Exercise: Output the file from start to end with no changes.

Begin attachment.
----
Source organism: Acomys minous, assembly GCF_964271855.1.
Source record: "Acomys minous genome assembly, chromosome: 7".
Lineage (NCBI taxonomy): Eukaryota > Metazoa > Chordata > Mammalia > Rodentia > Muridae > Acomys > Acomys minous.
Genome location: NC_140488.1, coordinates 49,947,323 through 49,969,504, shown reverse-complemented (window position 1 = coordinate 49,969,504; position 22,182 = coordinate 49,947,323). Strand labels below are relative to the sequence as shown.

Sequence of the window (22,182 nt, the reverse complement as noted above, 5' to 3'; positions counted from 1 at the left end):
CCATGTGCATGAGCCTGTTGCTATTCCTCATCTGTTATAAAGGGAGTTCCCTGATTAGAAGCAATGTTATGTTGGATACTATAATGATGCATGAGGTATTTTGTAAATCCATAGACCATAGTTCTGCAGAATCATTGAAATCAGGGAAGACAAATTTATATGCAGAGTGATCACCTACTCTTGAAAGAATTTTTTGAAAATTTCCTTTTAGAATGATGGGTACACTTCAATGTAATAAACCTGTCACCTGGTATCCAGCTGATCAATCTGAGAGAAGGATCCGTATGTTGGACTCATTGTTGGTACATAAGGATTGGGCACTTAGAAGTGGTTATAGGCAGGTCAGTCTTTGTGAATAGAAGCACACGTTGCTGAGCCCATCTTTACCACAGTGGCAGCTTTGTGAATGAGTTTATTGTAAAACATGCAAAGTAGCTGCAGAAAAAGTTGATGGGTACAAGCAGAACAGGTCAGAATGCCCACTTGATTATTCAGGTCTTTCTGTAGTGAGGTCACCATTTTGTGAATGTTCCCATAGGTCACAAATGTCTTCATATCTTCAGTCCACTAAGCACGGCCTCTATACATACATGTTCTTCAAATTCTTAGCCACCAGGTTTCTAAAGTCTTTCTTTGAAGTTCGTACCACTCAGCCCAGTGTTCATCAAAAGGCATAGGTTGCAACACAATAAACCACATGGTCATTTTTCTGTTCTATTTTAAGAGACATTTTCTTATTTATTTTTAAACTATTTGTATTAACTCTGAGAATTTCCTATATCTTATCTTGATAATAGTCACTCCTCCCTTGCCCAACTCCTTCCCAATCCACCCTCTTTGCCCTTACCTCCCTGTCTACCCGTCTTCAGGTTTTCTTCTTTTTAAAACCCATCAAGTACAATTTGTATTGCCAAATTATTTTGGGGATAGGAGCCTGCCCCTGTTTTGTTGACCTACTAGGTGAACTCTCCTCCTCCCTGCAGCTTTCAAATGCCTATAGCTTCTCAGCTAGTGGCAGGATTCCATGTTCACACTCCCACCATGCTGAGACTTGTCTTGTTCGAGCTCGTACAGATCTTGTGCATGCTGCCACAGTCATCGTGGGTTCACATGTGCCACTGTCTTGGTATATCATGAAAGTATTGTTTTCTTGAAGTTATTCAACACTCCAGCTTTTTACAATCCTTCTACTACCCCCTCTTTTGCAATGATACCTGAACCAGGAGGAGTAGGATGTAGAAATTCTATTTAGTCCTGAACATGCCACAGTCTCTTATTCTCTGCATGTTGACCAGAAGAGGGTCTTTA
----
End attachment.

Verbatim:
Source organism: Acomys minous, assembly GCF_964271855.1.
Source record: "Acomys minous genome assembly, chromosome: 7".
Lineage (NCBI taxonomy): Eukaryota > Metazoa > Chordata > Mammalia > Rodentia > Muridae > Acomys > Acomys minous.
Genome location: NC_140488.1, coordinates 49,947,323 through 49,969,504, shown reverse-complemented (window position 1 = coordinate 49,969,504; position 22,182 = coordinate 49,947,323). Strand labels below are relative to the sequence as shown.

Sequence of the window (22,182 nt, the reverse complement as noted above, 5' to 3'; positions counted from 1 at the left end):
CCATGTGCATGAGCCTGTTGCTATTCCTCATCTGTTATAAAGGGAGTTCCCTGATTAGAAGCAATGTTATGTTGGATACTATAATGATGCATGAGGTATTTTGTAAATCCATAGACCATAGTTCTGCAGAATCATTGAAATCAGGGAAGACAAATTTATATGCAGAGTGATCACCTACTCTTGAAAGAATTTTTTGAAAATTTCCTTTTAGAATGATGGGTACACTTCAATGTAATAAACCTGTCACCTGGTATCCAGCTGATCAATCTGAGAGAAGGATCCGTATGTTGGACTCATTGTTGGTACATAAGGATTGGGCACTTAGAAGTGGTTATAGGCAGGTCAGTCTTTGTGAATAGAAGCACACGTTGCTGAGCCCATCTTTACCACAGTGGCAGCTTTGTGAATGAGTTTATTGTAAAACATGCAAAGTAGCTGCAGAAAAAGTTGATGGGTACAAGCAGAACAGGTCAGAATGCCCACTTGATTATTCAGGTCTTTCTGTAGTGAGGTCACCATTTTGTGAATGTTCCCATAGGTCACAAATGTCTTCATATCTTCAGTCCACTAAGCACGGCCTCTATACATACATGTTCTTCAAATTCTTAGCCACCAGGTTTCTAAAGTCTTTCTTTGAAGTTCGTACCACTCAGCCCAGTGTTCATCAAAAGGCATAGGTTGCAACACAATAAACCACATGGTCATTTTTCTGTTCTATTTTAAGAGACATTTTCTTATTTATTTTTAAACTATTTGTATTAACTCTGAGAATTTCCTATATCTTATCTTGATAATAGTCACTCCTCCCTTGCCCAACTCCTTCCCAATCCACCCTCTTTGCCCTTACCTCCCTGTCTACCCGTCTTCAGGTTTTCTTCTTTTTAAAACCCATCAAGTACAATTTGTATTGCCAAATTATTTTGGGGATAGGAGCCTGCCCCTGTTTTGTTGACCTACTAGGTGAACTCTCCTCCTCCCTGCAGCTTTCAAATGCCTATAGCTTCTCAGCTAGTGGCAGGATTCCATGTTCACACTCCCACCATGCTGAGACTTGTCTTGTTCGAGCTCGTACAGATCTTGTGCATGCTGCCACAGTCATCGTGGGTTCACATGTGCCACTGTCTTGGTATATCATGAAAGTATTGTTTTCTTGAAGTTATTCAACACTCCAGCTTTTTACAATCCTTCTACTACCCCCTCTTTTGCAATGATACCTGAACCAGGAGGAGTAGGATGTAGAAATTCTATTTAGTCCTGAACATGCCACAGTCTCTTATTCTCTGCATGTTGACCAGAAGAGGGTCTTTA